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XCS Ultimate

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#1 Benjamin Treplin

Benjamin Treplin

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Posted 23 June 2007 - 05:54 PM

Hi all Ultimate owners,
Next Wednesday I will get my new Ultimate and I'm exited like on Christmas Eve. Due the fact that the Ultimate has the X-Y on the bottom of the sled I was wondering if this has changed your set up routine. How do you handle the different weights of lenses, e.g. on 435 where the lens mount is not aligned with the CG of the camera.
Did the different concept of the Ultimate change your work in other aspects?

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#2 brooksrobinson


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Posted 24 June 2007 - 12:37 AM


Congratulations on your new sled! You?ll be very pleased with your purchase.

I?ve had my rig for about six months now. It is very different than my stock Pro 1 sled was, and I was a little surprised at how long it took for me to become completely comfortable. This old dog is apparently too lazy to learn new tricks.

For me, the thing that has taken the most getting used to is having the fore/aft, and side-to-side adjustments at the base instead of up top like everyone else?s sled. It?s not that making adjustments is hard or non-intuitive, that part is easy. It?s just that since there is less weight at the base (where you?re adjusting) than up top, you have to move the battery mass a lot farther to do the same amount of balancing that would require only a small amount of adjusting with the controls up top. Greg has built in (I believe) more side to side range than I had previously with my GPI Donkey Box 2, it just doesn?t seem to go as far since the base is lighter than the camera. That?s my understanding anyway.

This means that you must be very precise with dovetail plate placement, since (at least in my case) you don?t seem to have as much adjustment ability. The first couple of jobs with my Ultimate required me to take the camera on and off a couple of times to move the location of my plates. They just didn?t seem to line up in the same spot as they had for the previous 10 years using my Pro. There isn?t as much leeway or margin for error. Once you figure out where the plates need to be, you?re fine?it just took me a while.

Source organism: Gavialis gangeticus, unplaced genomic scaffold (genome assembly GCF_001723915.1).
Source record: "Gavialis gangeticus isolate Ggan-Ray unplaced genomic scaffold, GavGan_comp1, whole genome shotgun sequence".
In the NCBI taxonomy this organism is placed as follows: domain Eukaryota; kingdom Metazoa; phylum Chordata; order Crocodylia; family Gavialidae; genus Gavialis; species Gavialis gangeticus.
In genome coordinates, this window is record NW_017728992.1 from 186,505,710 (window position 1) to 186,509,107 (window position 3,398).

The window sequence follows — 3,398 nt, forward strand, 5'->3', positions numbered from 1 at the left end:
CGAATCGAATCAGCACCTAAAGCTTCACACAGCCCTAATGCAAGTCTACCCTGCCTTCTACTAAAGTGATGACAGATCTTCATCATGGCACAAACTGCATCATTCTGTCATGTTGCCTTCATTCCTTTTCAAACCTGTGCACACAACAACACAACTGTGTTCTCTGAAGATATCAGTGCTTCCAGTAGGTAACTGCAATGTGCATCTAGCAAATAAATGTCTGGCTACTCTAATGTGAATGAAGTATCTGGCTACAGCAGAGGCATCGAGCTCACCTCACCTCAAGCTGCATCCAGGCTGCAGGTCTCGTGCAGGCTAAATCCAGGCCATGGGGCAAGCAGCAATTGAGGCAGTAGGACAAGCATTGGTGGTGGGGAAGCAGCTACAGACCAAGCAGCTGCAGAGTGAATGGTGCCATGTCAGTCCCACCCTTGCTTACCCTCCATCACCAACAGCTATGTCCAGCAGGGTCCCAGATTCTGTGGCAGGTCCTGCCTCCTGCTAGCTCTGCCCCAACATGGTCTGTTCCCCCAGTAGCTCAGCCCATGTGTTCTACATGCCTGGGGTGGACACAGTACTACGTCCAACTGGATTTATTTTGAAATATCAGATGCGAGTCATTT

Regarding placing plates on various cameras that are side heavy - there are many mounting options on the XCS plates, and that hasn?t been an issue for me at all. The plates are really beefy and don?t flex at all. Also, being able to solidly (without flex) mount focus motor rods to them is a nice touch.

Another thing to pay attention to out of the gate (and something that allowed me to bone myself on my first gig with the Ultimate) is the Uno frameliner. This sends framelines to video village through your transmitter. These framelines are set up independent of the ones on your monitor. This can be a great thing if you have one of those shots where you need to set up your monitor with special framelines for reference, but you don?t want the director looking at them. The problem is when you forget to set them up (Greg warned me about this) for the camera you are flying. All of a sudden, the DP is telling you to watch your headroom - although it looks the way it should on your monitor. The problem is, he is looking at the Uno?s lines which you have not yet set up properly for the format you are shooting. It is easy to get burned, until setting it up becomes part of your daily ritual. In my case, after a quick trip to video village led me to discover my error, I couldn?t figure out how to turn them off or adjust them through the menu (always spend quality time getting to know your sweetheart before taking her out on the first date?a lesson I learned the hard way).